- layering design decisions: abstraction
- exposing gaps and inconsistencies: precision
- traceable designs: continuity
- clear, ready communication: a language for design
- a vanilla process: development from scratch (brief overview)
- business modelling: concepts and tasks
- system requirements models
- responsibilities and collaborations
- persistence, GUI, distribution
- coding in an OO language
- component-based design (brief overview)
- robust, flexible software
- components and interfaces
- components kits and architecture
- component and reuse culture
- patterns (brief overview)
business modelling and UML basics
This section covers techniques of identifying business concepts and tasks,
and introduces relevant parts of UML along the way.
- static models
- objects, types, attributes, snapshots
- use-cases and tasks
- event charts
- state charts
- building a business model
- finding use-cases
- connecting use-case and class views
- the dictionary
- UML notation review
- uses of business model
- architecture of business process
- context for software requirements
- basis for component interface definition
- documentation style
This section deals with the specification of requirements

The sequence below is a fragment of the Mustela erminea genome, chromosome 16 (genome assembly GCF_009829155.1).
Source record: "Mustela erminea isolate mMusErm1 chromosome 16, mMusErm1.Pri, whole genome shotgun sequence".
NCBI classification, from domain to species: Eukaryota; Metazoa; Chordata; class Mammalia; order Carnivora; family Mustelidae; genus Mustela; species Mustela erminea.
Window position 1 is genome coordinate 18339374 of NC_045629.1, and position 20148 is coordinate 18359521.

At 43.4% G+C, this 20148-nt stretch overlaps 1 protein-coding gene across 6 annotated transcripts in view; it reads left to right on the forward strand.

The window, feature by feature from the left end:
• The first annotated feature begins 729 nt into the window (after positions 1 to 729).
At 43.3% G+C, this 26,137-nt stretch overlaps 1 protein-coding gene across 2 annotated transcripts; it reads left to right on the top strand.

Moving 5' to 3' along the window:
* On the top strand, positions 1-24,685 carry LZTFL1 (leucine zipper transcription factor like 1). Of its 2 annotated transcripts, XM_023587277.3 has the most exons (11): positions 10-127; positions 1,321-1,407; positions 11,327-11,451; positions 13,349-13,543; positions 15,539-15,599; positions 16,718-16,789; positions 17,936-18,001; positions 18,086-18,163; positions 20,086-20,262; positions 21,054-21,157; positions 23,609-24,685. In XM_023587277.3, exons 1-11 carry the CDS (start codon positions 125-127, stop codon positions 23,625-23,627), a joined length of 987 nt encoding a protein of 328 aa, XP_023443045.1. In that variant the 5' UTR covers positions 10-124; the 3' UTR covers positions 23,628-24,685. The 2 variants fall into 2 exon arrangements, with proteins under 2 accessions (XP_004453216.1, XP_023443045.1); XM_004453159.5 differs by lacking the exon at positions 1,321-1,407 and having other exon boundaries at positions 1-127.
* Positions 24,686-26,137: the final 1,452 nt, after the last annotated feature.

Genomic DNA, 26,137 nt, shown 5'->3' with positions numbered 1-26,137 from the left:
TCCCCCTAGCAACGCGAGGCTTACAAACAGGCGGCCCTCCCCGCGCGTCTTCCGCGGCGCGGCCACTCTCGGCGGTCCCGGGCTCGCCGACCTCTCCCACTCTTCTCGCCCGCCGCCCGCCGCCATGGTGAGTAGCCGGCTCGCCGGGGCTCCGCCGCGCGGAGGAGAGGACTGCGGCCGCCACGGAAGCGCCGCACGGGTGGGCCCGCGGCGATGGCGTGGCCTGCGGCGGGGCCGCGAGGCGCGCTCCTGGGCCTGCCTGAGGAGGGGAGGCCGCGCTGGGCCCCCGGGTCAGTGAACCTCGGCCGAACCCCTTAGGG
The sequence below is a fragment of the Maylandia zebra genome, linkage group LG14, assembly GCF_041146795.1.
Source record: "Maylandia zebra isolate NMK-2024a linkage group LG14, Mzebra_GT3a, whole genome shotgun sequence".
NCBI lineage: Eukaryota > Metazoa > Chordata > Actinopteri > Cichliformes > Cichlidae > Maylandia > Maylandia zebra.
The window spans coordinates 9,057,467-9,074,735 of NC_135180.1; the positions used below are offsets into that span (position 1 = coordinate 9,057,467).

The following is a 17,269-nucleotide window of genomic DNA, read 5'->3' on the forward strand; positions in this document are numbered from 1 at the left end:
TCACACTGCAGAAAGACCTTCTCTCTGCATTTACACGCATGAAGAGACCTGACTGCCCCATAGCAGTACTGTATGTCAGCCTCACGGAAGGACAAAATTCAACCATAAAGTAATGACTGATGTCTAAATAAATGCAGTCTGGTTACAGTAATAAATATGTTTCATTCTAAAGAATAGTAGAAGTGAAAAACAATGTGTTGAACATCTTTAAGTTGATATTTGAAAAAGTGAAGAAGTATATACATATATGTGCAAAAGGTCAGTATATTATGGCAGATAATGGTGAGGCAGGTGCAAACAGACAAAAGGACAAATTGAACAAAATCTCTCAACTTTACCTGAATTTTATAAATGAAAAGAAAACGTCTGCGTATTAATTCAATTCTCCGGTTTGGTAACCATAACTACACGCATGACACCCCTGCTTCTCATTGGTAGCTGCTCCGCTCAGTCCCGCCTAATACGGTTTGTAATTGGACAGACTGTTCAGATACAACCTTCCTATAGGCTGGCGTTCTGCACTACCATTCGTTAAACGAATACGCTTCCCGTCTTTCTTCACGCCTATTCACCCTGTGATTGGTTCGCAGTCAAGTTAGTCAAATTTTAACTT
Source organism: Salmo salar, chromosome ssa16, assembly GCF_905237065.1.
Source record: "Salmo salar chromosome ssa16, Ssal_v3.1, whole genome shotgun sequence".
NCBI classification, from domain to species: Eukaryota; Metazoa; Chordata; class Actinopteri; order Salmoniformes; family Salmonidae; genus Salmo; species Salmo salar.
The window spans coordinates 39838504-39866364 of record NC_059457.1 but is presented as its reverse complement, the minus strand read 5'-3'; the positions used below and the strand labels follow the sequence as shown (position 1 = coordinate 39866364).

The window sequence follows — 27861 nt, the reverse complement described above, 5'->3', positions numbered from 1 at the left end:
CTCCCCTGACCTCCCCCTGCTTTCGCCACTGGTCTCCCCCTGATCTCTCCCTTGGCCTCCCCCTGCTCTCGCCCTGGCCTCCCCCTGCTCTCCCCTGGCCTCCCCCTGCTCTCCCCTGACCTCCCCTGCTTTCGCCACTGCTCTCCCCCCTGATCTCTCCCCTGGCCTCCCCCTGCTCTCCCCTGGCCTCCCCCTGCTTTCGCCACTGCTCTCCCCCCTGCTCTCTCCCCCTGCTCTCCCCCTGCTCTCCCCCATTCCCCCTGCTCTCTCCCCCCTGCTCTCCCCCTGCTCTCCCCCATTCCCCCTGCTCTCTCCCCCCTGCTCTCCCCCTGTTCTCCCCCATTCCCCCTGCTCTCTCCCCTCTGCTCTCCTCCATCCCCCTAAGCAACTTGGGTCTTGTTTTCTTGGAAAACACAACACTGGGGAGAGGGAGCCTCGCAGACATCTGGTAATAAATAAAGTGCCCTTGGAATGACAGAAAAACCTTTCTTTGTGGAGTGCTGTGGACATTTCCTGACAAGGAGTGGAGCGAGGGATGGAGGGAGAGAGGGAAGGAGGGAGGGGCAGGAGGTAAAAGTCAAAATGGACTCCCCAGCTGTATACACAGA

of a software component, application, or complete system.
More modelling patterns and techniques are investigated.
- system context models
- high-level operation specs
- state charts for system models
- meaning of 'model'
- how to start abstract and get more detailed
- event charts: horizontal and vertical expansion
- elaborating models
- relating the levels of detail
- building a system spec
- system context
- defining system use-case goals
- modelling patterns
The key principle of OO design is assigning responsibilities and designing collaborations.
- separating core from GUI, persistence, and other layers
- selection of control objects
- designing system operations with messages
- decoupling, extensibility, reusability
- CRC 'cards'
- dependencies and visibilities
- the class dictionary
- translation to code [Java, C++, or Smalltalk examples]
basic design patterns [D]
In this section, the usefulness of design patterns as a way of
thinking about and describing designs is investigated.
Several patterns are discussed, and then a problem is presented
which participants model and then sketch a solution for, using the patterns.
- Two-way Link
- Recursive Composite
- State Delegation
- Interface Decoupling
domain coupling [D]
The linkage of the 'core(s)' to presentation, persistence, and other layers.
- reification of use-cases in UI objects
- persistence and proxies
- building atop object and relational DBs
- networks and layering
development: fundamental tasks
This section reviews the tasks and deliverables involved in a typical
object-oriented development project.
- the main tasks and artefacts
- business/conceptual modelling